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Pilomyxoid Astrocytoma

Pilomyxoid astrocytoma (PMA) is a newly discovered type of brain tumor. In the past, this neoplasm was grouped together with pilocytic astrocytoma (PA), a slow-growing and benign tumor. Recently, however, it has been shown that PMA demonstrates unique histological features that allow it to be differentiated from PA. Furthermore, PMA tends to behave aggressively and carry a poor prognosis, with significantly shorter survival than typical PA, as well as a high rate of metastasis throughout the nervous system.

PMA has not yet been studied on the genetic level. We seek to identify the mutations present in PMA. This new information may prove not only beneficial in the treatment of this childhood tumor, but also in the development of diagnostic and therapeutic modalities related to other aggressive pediatric neoplasms. Our specific aims are as follows: 1) To identify germline and somatic mutations, as well as polymorphisms in PMA. This will be done by scanning tumor suppressor genes and oncogenes known to be mutated in other astrocytomas and related neoplasms. 2) To delineate patterns of gene expression within PMA for subsets of genes displaying promoter mutations, as well as downstream genes regulated by oncogenes and tumor suppressor regions. Furthermore, we plan to evaluate the radiographic characteristics in the hopes of aiding diagnosis of this new entity.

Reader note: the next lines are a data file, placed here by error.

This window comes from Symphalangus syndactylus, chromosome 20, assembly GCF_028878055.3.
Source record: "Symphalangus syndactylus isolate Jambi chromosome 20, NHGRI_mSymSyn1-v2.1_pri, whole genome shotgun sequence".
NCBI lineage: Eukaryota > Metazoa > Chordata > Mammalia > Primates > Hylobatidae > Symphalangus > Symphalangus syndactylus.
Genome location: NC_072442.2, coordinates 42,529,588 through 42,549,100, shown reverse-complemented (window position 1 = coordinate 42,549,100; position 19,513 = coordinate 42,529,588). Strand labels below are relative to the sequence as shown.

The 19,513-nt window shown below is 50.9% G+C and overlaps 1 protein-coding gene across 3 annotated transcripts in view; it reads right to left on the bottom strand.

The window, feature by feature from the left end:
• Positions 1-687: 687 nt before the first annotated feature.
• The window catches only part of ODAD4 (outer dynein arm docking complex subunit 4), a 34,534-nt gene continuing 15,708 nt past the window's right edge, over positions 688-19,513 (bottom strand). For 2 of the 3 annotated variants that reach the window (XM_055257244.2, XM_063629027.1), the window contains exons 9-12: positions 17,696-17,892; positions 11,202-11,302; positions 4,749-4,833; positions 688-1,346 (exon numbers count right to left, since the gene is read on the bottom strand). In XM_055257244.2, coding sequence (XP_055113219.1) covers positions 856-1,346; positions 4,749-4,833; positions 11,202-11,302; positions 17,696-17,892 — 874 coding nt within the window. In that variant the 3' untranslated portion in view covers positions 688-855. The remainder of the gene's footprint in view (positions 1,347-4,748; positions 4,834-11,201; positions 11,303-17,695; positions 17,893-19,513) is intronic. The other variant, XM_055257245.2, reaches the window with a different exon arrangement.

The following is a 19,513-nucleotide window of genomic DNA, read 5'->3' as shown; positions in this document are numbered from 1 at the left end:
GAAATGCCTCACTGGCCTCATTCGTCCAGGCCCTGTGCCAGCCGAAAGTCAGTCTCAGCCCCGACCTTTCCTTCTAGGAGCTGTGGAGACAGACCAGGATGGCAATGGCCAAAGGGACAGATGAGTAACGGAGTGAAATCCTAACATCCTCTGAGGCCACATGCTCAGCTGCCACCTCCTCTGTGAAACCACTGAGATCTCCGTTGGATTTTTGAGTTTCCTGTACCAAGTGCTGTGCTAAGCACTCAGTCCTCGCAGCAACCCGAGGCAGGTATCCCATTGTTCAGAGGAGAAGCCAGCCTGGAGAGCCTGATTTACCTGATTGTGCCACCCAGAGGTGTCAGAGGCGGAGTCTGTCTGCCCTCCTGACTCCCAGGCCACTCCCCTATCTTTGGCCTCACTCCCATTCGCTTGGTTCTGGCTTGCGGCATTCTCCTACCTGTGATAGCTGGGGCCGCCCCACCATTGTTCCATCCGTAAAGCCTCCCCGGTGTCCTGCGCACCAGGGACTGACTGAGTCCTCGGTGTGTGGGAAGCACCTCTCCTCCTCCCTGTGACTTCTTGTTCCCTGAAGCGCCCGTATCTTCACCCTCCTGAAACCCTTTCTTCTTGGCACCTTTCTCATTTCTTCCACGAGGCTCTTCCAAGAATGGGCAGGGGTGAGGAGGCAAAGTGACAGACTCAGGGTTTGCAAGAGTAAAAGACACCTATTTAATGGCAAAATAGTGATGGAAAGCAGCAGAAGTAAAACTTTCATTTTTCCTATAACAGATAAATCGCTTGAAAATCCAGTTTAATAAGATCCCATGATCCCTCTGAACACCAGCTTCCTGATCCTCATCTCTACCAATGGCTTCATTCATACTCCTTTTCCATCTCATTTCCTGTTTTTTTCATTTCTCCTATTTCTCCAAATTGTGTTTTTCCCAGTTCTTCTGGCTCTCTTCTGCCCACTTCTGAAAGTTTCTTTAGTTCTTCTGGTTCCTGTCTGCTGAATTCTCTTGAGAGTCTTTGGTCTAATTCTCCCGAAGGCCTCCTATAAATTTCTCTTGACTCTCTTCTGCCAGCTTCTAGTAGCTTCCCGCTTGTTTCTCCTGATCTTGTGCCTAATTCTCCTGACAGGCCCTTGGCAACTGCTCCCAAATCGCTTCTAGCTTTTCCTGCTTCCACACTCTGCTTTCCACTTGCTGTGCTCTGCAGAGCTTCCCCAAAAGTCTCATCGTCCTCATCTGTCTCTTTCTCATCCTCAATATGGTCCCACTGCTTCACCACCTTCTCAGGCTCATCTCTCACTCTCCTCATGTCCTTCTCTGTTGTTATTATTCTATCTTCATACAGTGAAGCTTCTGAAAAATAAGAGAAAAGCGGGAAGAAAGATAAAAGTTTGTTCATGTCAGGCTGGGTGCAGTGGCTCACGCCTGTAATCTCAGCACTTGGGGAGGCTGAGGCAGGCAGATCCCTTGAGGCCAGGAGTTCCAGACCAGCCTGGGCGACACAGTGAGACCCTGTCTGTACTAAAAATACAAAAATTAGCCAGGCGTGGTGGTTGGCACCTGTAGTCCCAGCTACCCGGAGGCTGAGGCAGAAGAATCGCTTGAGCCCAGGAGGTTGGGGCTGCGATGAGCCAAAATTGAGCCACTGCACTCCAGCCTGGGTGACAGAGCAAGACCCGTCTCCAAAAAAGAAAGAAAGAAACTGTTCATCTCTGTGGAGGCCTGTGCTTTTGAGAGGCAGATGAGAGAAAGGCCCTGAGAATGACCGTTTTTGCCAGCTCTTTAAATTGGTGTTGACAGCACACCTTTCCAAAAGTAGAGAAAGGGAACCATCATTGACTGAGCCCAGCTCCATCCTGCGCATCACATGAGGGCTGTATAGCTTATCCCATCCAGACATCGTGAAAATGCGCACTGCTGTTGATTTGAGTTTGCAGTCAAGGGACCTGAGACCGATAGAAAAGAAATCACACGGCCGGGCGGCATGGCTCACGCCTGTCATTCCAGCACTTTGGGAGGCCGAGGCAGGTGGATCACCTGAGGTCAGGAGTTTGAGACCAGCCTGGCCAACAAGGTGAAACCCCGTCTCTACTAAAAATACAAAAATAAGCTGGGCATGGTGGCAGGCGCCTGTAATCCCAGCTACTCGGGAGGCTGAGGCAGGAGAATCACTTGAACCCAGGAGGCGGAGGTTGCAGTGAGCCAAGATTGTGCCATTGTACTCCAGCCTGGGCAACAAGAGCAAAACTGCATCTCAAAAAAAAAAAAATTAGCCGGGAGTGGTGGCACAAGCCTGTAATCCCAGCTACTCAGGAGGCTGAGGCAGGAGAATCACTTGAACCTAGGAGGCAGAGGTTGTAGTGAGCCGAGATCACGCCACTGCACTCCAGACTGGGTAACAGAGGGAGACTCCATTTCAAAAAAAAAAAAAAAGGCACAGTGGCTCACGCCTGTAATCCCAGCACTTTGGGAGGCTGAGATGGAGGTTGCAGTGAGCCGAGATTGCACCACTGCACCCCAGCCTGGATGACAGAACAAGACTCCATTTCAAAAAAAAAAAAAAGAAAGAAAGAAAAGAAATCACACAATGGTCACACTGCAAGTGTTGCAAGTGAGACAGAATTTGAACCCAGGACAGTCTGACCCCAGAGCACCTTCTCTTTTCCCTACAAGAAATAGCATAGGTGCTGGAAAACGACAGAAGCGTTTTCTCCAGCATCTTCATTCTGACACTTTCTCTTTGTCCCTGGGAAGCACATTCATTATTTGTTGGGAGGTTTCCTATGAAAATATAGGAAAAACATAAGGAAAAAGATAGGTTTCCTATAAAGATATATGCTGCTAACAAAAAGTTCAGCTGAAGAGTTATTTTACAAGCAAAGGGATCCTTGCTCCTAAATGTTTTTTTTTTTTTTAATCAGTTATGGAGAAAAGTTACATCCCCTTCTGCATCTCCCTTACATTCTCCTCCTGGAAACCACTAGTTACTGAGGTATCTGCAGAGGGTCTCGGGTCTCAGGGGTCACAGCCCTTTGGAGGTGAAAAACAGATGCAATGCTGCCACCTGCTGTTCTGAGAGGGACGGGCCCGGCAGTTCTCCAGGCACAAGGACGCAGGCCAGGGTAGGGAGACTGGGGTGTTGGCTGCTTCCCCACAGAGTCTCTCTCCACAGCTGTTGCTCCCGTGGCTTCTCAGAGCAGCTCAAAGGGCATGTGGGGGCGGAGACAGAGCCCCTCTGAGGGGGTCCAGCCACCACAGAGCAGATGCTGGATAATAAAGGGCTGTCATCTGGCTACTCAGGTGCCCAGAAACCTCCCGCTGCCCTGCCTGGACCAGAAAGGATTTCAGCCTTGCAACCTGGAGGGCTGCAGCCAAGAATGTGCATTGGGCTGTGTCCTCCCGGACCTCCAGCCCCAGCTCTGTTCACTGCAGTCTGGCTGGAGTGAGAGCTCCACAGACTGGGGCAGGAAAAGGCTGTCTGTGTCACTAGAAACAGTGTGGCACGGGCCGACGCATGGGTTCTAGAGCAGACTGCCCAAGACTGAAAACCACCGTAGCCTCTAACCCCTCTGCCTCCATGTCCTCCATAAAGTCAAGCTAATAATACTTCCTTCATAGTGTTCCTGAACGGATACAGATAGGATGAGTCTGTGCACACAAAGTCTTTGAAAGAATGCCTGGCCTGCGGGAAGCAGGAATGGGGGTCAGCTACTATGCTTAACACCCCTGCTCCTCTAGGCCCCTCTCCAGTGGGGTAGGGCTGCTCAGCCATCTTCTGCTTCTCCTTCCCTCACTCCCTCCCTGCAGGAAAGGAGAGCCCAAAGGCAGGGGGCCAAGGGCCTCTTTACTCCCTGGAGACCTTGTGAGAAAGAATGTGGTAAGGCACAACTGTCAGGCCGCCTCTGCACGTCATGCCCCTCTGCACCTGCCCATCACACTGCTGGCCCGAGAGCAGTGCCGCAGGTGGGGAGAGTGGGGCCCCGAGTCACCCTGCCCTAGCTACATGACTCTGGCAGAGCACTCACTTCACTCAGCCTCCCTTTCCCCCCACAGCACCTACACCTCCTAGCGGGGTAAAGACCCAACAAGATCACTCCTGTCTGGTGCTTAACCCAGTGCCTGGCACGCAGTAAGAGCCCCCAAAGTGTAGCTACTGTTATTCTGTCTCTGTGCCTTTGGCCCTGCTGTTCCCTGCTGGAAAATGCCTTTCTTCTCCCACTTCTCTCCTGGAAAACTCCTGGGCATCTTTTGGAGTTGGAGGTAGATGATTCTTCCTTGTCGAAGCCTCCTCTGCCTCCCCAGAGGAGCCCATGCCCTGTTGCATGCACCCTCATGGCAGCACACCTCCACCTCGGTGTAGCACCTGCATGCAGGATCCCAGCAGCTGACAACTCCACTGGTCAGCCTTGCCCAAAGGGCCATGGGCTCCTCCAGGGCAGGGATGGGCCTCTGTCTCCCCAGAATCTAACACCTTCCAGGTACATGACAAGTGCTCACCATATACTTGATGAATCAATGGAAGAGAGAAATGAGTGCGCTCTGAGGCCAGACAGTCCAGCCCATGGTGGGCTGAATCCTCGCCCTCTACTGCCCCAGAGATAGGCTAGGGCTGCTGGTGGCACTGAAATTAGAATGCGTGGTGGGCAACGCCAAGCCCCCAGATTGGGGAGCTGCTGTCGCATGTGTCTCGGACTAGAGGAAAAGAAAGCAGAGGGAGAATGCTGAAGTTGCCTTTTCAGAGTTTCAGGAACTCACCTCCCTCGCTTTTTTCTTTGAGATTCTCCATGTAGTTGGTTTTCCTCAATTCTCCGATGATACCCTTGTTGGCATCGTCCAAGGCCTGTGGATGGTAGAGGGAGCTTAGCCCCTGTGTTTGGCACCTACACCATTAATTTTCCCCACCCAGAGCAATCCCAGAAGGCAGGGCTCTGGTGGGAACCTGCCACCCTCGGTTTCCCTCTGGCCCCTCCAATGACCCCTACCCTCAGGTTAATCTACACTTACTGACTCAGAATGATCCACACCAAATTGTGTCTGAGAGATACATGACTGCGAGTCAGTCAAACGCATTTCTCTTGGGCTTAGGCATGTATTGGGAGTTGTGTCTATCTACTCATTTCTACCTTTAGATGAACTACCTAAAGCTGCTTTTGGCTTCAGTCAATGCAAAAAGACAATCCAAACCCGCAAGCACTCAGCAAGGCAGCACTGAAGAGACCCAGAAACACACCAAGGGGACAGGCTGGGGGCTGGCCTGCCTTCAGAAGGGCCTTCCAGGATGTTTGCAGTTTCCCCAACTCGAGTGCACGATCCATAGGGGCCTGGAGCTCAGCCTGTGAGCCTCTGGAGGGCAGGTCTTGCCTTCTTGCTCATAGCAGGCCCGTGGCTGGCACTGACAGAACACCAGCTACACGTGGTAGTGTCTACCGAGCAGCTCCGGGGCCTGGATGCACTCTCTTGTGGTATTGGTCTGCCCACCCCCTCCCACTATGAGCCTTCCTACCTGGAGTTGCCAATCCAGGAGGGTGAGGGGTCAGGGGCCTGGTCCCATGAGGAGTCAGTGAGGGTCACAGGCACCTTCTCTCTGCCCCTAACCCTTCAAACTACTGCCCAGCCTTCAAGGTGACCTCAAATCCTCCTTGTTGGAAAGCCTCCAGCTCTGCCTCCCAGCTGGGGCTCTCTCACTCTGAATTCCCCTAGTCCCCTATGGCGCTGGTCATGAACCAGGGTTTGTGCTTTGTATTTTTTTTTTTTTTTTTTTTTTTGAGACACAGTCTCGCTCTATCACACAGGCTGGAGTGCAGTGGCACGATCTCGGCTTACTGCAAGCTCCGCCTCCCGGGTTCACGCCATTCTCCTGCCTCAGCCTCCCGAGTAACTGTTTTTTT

Pilocytic astrocytoma (PA) is the most common central nervous system tumor in the pediatric population. PA is typically benign, indolent, and slow growing. In a small subset of patients, however, this tumor exhibits aggressive growth and carries a poor prognosis. We previously characterized these unique tumors, both clinically and histologically. This neoplasm has been termed pilomyxoid astrocytoma (PMA) based on its microscopic appearance. While tumors have traditionally been categorized on the basis of their histology, the unique pattern of cancer cells under the microscope is insufficient to reflect the complex molecular events that drive the neoplastic process. Therefore, a critical challenge facing neuro-oncology is the development of tumor classifications that reflect the underlying molecular and genetic abnormalities. This protocol, termed molecular profiling, holds tremendous potential for the future treatment of cancer. The development of inhibitors targeted to specific genetic mutations or pathways represents an important new approach to cancer therapy. Advances in molecular profiling of tumors can help pinpoint new targets for drug development and identify subsets of individuals that will maximally benefit from specific treatments.